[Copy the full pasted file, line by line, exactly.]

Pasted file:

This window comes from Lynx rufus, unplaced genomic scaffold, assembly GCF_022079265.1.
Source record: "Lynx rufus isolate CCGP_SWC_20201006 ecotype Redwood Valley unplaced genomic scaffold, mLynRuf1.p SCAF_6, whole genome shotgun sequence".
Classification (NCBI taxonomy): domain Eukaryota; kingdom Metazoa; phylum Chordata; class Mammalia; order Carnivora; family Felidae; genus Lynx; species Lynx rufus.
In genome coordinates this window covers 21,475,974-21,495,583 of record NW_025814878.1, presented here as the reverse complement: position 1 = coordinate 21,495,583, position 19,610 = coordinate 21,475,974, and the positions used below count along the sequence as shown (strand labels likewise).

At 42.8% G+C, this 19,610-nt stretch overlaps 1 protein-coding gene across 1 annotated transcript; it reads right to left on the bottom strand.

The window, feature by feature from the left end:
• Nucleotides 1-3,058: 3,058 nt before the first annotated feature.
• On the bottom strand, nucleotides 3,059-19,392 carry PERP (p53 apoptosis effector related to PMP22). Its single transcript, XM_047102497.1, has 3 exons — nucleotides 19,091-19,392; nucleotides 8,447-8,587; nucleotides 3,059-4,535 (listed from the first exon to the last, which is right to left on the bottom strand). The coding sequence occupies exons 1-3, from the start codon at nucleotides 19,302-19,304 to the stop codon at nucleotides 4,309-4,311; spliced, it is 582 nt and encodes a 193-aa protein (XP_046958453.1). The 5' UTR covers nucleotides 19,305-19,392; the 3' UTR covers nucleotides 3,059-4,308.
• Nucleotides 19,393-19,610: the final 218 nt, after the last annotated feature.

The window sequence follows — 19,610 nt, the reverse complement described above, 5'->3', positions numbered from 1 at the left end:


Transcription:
This window comes from Lynx rufus, unplaced genomic scaffold, assembly GCF_022079265.1.
Source record: "Lynx rufus isolate CCGP_SWC_20201006 ecotype Redwood Valley unplaced genomic scaffold, mLynRuf1.p SCAF_6, whole genome shotgun sequence".
Classification (NCBI taxonomy): domain Eukaryota; kingdom Metazoa; phylum Chordata; class Mammalia; order Carnivora; family Felidae; genus Lynx; species Lynx rufus.
In genome coordinates this window covers 21,475,974-21,495,583 of record NW_025814878.1, presented here as the reverse complement: position 1 = coordinate 21,495,583, position 19,610 = coordinate 21,475,974, and the positions used below count along the sequence as shown (strand labels likewise).

At 42.8% G+C, this 19,610-nt stretch overlaps 1 protein-coding gene across 1 annotated transcript; it reads right to left on the bottom strand.

The window, feature by feature from the left end:
• Nucleotides 1-3,058: 3,058 nt before the first annotated feature.
• On the bottom strand, nucleotides 3,059-19,392 carry PERP (p53 apoptosis effector related to PMP22). Its single transcript, XM_047102497.1, has 3 exons — nucleotides 19,091-19,392; nucleotides 8,447-8,587; nucleotides 3,059-4,535 (listed from the first exon to the last, which is right to left on the bottom strand). The coding sequence occupies exons 1-3, from the start codon at nucleotides 19,302-19,304 to the stop codon at nucleotides 4,309-4,311; spliced, it is 582 nt and encodes a 193-aa protein (XP_046958453.1). The 5' UTR covers nucleotides 19,305-19,392; the 3' UTR covers nucleotides 3,059-4,308.
• Nucleotides 19,393-19,610: the final 218 nt, after the last annotated feature.

The window sequence follows — 19,610 nt, the reverse complement described above, 5'->3', positions numbered from 1 at the left end: